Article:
But at all events the identification of heir and ancestor still approached the nature of a universal succession in the time of Bracton, as is shown by another statement of his. He asks if the testator can bequeath his rights of action, and answers, No, so far as concerns debts not proved and recovered in the testator’s life. But actions of that sort belong to the heirs, and must be sued in the secular court; for before they are so recovered in the proper court, the executor cannot proceed for them in the ecclesiastical tribunal.

This shows that the identification worked both ways. The heir was liable for the debts due from his ancestor, and he could recover those which were due to him, until 9 the executor took his place in the King’s Courts, as well as in those of the Church. Within the limits just explained the heir was also bound to warrant property sold by his ancestor to the purchaser and his heirs. It is not necessary, after this evidence that the modern heir began by representing his ancestor generally, to seek for expressions in later books, since his position has been limited. But just as we have seen that the executor is still said to represent the person of his testator, the heir was said to represent the person of his ancestor in the time of Edward I. So, at a much later date, it was said that “the heir is in representation in point of taking by inheritance eadam persona cum antecessore,” the same persona as his ancestor.

A great judge, who died but a few years ago, repeats language which would have been equally familiar to the lawyers of Edward or of James. Baron Parke, after laying down that in general a party is not required to make profert(exhibition in court) of an instrument to the possession of which he is not entitled, says that there is an exception “in the cases of heir and executor, who may plead a release to the ancestor or testator whom they respectively represent; so also with respect to several tortfeasors, for in all these cases there is a privity between the parties which constitutes an identity of person.”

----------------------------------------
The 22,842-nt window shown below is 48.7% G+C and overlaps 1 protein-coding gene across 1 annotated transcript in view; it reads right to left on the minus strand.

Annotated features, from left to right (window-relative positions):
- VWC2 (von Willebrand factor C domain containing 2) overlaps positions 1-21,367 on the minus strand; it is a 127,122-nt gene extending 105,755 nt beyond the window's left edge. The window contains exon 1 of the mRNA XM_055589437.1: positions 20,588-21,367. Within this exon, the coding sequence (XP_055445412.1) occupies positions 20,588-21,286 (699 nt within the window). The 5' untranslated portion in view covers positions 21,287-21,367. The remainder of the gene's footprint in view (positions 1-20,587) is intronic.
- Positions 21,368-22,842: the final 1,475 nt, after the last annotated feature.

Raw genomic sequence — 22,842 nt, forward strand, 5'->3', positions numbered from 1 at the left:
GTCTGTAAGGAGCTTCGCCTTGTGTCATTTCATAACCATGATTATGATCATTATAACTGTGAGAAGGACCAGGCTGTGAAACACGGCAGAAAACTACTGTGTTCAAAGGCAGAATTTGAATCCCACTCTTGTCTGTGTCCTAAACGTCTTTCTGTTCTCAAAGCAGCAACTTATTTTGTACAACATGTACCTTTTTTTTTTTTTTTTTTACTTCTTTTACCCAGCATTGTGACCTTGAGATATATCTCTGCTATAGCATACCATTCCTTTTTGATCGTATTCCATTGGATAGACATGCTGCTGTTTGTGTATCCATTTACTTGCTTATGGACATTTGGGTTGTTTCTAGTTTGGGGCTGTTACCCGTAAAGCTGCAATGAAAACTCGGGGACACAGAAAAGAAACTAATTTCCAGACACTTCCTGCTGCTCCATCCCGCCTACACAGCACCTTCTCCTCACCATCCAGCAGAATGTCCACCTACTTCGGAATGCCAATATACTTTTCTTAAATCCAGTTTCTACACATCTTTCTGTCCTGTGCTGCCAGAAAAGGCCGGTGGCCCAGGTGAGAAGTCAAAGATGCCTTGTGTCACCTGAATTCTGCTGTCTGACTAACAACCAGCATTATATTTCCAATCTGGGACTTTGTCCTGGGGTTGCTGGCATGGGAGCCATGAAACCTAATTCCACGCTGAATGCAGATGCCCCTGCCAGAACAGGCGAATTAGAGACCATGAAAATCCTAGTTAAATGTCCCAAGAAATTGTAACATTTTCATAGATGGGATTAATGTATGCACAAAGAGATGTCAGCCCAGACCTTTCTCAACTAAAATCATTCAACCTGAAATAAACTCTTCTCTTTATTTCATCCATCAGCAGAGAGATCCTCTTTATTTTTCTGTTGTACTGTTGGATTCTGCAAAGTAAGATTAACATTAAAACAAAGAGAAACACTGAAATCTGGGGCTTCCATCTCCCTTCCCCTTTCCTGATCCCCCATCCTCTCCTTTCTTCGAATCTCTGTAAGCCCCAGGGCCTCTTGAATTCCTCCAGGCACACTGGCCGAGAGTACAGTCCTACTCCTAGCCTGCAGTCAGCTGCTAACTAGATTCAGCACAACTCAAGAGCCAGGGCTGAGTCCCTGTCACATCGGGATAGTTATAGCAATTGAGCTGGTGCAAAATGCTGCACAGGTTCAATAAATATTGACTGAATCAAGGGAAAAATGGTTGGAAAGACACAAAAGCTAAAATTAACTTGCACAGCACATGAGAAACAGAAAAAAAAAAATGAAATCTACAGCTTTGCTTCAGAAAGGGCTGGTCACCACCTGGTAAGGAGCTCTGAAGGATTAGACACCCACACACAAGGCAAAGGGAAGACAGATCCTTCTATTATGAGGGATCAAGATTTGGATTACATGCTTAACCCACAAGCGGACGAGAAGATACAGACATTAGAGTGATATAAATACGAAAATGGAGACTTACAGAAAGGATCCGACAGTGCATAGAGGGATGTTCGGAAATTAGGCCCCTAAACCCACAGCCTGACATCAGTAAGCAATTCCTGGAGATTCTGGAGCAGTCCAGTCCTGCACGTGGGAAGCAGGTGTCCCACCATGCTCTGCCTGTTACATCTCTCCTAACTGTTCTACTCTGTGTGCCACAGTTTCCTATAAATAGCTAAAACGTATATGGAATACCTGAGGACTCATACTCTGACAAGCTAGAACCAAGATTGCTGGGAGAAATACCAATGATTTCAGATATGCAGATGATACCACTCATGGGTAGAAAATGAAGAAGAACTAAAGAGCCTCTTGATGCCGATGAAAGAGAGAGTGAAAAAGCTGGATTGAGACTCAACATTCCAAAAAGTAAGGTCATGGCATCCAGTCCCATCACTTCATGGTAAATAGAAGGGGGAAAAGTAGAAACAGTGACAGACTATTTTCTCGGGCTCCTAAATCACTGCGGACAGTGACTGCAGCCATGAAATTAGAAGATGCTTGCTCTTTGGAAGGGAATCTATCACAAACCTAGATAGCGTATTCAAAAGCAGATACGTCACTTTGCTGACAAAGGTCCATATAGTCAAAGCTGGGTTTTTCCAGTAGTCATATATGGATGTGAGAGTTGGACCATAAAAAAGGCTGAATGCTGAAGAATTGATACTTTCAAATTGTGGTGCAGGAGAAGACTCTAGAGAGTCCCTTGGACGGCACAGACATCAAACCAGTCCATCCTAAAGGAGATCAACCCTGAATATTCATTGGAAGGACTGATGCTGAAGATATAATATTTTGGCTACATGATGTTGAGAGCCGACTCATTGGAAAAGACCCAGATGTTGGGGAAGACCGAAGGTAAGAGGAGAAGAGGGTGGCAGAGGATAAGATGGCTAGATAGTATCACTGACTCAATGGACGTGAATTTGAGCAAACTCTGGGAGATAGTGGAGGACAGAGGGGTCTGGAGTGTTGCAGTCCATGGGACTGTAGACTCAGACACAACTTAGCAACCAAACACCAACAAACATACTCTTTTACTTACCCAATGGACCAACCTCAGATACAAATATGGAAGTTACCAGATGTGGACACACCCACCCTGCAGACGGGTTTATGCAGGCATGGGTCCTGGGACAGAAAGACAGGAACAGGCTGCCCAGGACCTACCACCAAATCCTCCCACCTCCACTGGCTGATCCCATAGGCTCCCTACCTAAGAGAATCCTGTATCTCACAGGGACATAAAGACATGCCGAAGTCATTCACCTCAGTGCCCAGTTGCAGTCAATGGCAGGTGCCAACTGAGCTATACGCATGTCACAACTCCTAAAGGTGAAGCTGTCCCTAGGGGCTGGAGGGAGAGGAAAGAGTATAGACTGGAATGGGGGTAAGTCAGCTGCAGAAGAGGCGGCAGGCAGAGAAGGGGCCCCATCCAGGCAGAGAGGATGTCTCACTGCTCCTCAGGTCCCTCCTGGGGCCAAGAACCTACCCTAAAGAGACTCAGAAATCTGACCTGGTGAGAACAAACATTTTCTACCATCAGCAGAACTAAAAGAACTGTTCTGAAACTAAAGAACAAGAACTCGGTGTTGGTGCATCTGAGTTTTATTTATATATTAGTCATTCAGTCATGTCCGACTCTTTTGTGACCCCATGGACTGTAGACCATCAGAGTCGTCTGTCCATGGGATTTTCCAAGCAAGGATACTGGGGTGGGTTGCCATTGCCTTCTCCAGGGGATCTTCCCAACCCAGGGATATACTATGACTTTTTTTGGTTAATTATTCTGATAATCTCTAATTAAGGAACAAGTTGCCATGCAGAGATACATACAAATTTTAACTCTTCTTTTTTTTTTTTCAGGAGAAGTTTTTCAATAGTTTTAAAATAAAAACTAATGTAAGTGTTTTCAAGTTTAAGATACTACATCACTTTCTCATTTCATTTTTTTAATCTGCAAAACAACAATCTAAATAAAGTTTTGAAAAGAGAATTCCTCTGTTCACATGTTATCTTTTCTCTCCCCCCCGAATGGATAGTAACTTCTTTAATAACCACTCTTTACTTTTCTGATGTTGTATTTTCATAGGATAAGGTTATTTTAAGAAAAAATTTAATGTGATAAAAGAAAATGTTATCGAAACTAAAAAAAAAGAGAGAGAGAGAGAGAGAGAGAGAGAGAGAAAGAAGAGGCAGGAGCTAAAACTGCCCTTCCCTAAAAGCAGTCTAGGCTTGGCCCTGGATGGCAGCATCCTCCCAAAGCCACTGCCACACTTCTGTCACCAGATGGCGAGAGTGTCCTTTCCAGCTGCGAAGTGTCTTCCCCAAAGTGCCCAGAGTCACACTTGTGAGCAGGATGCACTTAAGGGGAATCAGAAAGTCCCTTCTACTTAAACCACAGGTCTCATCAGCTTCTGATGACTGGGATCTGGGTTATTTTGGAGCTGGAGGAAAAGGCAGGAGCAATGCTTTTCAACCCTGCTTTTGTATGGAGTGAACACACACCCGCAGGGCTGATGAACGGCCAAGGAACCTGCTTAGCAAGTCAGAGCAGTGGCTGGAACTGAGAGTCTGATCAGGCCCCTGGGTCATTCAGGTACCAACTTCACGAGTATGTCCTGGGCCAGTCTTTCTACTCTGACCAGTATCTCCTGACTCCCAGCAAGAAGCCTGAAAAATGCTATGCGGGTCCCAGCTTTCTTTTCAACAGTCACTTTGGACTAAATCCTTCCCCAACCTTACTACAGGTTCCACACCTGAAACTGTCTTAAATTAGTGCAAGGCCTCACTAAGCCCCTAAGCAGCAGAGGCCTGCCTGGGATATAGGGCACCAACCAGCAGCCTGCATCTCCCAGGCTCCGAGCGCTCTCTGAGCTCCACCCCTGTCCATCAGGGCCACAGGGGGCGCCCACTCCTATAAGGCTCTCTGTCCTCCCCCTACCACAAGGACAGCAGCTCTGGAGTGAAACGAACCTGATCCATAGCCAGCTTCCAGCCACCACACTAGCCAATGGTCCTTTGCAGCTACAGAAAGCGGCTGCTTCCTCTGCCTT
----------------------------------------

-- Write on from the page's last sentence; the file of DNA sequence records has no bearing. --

But this is not all. The identity of person was carried farther still. If a man died leaving male children, and owning land in fee, it went to the oldest son alone; but, if he left only daughters, it descended to them all equally. In this case several individuals together continued the persona of their ancestor. But it was always laid down that they were but one heir. For the purpose of working out this result, not only was one person identified with another, but several persons were reduced to one, that they might sustain a single persona.